How Cell Phones Would Have Changed Famous Stories



Romeo & Juliet

Juliet (21:34) – Im gunna pretend 2 b dead but im not going to rly b dead lol 😉

Romeo (21:36) – Kk luv u

The Little Mermaid

Ariel (14:23) – Hey, I’m Ariel. Sry I can’t talk but a sea witch stole my voice. Its a total bummer (long story), anyway the only way i can talk again is if you kiss me. I get that that’s a lot of pressure and like you dont have to do anything you dont wanna do but just letting you know thats why i cant talk :/ So like think it over it can just be like a quick peck then we can chat idk w/e.

Prince Eric (14:26) – Kk i gotchu

Ariel (14:27) – Lol thx so much!

Fight Club

Jack (19:55) – Hey Tyler, wassup?

Self (19:55) – Hey Tyler, wassup?

Jack (19:57) – Wtf it’s saying that I’m just texting myself?

Self (19:57) – Wtf it’s saying that I’m just texting myself?

It’s A Wonderful Life

Mary (19:20) – Hey, idk where u went but come back everyone is giving us money $$$ cha-ching!

George (19:21) – Omg that’s gr8! Ok omw back home!

Twelfth Night

Sebastian (10:06): Hey, I’m still alive. In this place called Illyria? Where u @?

Viola (10:13): Bro, same! Phew, I almost had to dress up like a man to get a job working for a duke or something. KK let’s meet by the docks and get out of here.

Finding Nemo

Marlin (9:13) – Where r u?

Nemo (9:42) – A dentist’s office in Sydney.

Marlin (9:44) – UGH ok I’m coming to get u.

Nemo (9:48) – How r we texting we live in water? Also we are fish?

The Odyssey

Odyssey (22:24) – Still detained on an island by a witch 😦

Penelope (22:27) – Alright I’ll keep waiting… Thx for checking in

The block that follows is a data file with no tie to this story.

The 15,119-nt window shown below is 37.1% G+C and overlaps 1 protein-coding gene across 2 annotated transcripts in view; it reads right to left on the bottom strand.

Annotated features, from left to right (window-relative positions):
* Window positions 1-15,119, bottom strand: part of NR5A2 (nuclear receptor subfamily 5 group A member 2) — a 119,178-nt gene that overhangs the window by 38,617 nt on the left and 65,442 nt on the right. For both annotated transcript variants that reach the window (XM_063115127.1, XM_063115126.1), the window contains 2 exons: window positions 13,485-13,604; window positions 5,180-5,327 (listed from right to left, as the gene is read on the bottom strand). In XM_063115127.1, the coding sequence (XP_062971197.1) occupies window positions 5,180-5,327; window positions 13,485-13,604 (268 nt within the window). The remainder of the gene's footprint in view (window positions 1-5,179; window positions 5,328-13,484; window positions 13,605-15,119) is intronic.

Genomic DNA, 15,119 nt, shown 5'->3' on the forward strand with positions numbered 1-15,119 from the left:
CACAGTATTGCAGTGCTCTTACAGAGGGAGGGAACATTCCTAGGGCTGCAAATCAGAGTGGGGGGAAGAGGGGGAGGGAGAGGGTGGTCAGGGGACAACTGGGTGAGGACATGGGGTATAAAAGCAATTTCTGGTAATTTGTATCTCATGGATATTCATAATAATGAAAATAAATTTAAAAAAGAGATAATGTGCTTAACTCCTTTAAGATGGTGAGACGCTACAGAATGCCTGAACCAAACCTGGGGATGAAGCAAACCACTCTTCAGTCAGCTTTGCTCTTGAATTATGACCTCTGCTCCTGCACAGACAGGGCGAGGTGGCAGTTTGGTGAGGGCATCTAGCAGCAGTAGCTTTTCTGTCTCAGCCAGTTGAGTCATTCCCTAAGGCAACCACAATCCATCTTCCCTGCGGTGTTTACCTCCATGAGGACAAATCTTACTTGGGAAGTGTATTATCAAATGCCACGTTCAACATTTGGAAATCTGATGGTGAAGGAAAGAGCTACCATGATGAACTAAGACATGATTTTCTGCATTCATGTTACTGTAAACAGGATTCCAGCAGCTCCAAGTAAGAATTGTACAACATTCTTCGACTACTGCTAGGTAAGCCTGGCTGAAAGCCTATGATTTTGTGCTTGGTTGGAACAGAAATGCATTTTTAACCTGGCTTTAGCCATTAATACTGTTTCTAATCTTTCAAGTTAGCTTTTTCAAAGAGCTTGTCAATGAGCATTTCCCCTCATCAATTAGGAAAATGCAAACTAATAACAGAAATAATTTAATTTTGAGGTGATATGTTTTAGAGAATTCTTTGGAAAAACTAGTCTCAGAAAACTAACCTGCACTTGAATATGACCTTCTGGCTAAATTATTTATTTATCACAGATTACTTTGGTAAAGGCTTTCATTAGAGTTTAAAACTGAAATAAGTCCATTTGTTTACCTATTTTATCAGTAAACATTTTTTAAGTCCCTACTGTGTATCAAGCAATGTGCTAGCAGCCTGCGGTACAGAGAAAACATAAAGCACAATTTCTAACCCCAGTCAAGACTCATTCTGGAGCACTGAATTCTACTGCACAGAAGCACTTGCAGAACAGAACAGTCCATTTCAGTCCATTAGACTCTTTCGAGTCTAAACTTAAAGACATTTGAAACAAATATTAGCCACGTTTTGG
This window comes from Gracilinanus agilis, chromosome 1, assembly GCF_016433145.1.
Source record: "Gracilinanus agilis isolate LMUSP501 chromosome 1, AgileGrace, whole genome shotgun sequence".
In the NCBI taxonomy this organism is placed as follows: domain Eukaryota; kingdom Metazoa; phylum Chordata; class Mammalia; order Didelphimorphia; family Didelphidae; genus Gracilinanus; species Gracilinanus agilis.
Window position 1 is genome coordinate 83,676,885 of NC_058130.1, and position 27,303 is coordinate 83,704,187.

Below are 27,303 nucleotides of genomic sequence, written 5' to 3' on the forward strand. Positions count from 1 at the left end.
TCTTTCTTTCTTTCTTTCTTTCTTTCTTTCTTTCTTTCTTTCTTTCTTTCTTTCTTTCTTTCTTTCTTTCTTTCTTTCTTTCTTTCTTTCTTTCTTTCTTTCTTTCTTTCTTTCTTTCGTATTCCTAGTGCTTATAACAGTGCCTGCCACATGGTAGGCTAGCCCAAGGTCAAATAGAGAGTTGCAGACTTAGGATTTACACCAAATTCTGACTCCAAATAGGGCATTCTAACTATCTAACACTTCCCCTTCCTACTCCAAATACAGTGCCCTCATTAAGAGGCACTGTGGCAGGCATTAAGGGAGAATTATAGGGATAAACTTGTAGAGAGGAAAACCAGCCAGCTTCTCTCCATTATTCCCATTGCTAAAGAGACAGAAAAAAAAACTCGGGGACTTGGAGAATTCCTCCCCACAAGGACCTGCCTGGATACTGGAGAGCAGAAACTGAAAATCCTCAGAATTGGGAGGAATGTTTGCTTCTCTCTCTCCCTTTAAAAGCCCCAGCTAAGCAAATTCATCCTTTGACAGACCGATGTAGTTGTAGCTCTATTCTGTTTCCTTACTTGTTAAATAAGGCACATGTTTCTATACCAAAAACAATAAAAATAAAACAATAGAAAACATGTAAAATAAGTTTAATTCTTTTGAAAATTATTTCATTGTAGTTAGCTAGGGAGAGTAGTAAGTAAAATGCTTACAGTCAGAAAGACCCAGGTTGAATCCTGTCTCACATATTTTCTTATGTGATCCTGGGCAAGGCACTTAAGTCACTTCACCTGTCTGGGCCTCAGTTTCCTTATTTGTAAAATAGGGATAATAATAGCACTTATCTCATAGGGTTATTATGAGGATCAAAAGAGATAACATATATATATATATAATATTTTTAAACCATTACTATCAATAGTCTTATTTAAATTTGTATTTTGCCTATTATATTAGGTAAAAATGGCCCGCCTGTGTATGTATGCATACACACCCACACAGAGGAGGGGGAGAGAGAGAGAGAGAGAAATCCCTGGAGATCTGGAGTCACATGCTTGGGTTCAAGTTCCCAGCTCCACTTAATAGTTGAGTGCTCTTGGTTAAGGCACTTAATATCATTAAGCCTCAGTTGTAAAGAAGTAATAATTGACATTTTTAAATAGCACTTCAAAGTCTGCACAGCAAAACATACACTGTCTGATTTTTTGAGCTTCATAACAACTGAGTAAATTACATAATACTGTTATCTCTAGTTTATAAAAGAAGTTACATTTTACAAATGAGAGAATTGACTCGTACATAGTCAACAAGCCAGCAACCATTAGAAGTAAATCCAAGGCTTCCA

Canterbury Tales

The Prioress: “So yeah, that’s my tale you guys! Did you like it?”

The Wife of Bath: “Sorry I was texting and missed it :/”


The Snaption: How Texting Became Old-Fashioned



In the ever-evolving landscape of cellular communication, texting has been the most stable tried-and-true method of interaction for the past decade. Texting has been so prevalent that much of today’s youth will actively avoid phone calls in order to text information instead. Some teens may even forget that cell phones can make calls.

While texting continues to beat out its challengers — Facebook messager, Twitter, Skype, among others — one newcomer has put up a fight that could have texting go the way of HeyTell (remember when that was a thing?).

Originally, SnapChat sounded skeezy: Sending pictures to other people that will disappear after a few seconds and be impossible to retrieve? What could that be used for other than sexting? But as it’s popularity grew, the creators realized the broad appeal their app actually had, and began to tailor it for more diverse uses. Filters, new doodling colors, and new text options were added, along with making snaps easier to screenshot. But the most important feature on SnapChat is what I have termed the Snaption™ (I didn’t actually trademark this, but I probably should).

The snaption is the semi-transparent bar of text that allows users to enter somewhere between 30 and 80 characters (depending on character-length) to their photos before they are sent. Without the snaption, SnapChat would lose most of its communicative ability. Sure, sometimes people will scribble words using the doodle option, but they often come out only semi-legible and take a lot or time and concentration to complete.

Thanks to the snaption, many young SnapChat users have turned to the app to send messages they would normally text to their friends, since SnapChat also taps into the vanity of what I think can be safely referred to as “the selfie generation.” Not only does it give ex-texters an excuse to take more selfies, but it also provides more room for creativity as well as the capacity to quickly respond to news with only a facial expression rather than using words at all.

In the end, no I don’t think SnapChat will totally replace texting, which is already universal and clearly more professional, but I also don’t think SnapChat is going anywhere anytime soon.